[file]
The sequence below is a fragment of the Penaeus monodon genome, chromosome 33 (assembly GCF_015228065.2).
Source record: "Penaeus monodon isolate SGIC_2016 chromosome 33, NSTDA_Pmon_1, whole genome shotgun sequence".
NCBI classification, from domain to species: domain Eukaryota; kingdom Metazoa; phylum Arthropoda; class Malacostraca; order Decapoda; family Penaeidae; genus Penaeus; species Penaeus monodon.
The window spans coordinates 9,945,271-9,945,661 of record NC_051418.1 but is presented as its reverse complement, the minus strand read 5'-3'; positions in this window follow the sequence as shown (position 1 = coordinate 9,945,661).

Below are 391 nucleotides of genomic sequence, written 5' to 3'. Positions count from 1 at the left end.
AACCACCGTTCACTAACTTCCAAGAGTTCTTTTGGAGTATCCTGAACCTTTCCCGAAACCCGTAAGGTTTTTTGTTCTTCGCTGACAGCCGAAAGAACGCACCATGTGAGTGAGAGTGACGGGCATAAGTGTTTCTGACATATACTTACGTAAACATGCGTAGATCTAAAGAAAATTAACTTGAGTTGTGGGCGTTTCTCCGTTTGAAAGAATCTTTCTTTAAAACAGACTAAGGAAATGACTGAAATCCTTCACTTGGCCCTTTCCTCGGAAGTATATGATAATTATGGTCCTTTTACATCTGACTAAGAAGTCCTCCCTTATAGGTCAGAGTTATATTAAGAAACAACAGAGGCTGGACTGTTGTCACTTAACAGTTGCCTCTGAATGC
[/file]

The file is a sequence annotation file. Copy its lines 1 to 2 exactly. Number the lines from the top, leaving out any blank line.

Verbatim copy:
The sequence below is a fragment of the Penaeus monodon genome, chromosome 33 (assembly GCF_015228065.2).
Source record: "Penaeus monodon isolate SGIC_2016 chromosome 33, NSTDA_Pmon_1, whole genome shotgun sequence".